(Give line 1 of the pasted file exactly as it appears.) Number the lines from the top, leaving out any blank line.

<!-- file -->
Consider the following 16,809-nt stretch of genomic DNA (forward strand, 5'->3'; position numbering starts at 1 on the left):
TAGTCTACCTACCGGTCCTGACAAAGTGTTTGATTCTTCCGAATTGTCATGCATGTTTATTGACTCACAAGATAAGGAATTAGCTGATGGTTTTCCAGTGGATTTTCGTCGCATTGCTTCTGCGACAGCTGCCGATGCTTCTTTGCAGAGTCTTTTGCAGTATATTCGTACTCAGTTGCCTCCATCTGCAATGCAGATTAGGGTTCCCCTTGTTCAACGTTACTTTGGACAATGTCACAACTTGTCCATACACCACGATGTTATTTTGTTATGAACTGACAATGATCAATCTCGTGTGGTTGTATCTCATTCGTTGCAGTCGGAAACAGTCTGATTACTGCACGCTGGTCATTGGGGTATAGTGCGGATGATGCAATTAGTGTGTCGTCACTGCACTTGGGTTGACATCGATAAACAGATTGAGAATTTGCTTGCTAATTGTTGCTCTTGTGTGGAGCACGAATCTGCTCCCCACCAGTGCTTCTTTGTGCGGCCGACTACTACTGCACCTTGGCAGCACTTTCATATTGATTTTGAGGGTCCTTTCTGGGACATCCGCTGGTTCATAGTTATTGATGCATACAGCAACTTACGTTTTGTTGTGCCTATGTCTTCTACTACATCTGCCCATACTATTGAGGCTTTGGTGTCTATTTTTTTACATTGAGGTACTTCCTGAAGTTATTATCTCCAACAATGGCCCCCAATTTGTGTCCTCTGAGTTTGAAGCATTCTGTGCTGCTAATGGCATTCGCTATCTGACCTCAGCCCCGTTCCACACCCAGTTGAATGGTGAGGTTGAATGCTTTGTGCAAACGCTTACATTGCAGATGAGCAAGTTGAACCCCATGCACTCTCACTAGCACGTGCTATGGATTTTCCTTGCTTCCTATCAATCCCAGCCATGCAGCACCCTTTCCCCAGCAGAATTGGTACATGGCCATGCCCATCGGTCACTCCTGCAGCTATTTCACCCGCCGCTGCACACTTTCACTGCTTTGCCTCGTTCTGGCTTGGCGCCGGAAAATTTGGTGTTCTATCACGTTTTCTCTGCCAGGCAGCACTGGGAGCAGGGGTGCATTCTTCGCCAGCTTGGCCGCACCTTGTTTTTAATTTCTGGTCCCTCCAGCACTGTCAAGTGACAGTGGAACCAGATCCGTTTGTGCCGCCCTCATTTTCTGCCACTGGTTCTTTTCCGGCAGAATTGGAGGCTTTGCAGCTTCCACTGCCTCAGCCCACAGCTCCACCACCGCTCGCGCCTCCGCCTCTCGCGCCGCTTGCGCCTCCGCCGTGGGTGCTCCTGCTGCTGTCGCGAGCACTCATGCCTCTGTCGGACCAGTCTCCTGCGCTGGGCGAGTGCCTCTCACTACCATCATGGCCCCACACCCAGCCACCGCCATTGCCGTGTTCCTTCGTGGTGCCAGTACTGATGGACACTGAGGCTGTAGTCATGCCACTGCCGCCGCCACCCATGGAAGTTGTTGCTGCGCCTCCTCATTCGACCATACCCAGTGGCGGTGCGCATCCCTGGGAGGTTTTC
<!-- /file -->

Consider the following 16,809-nt stretch of genomic DNA (forward strand, 5'->3'; position numbering starts at 1 on the left):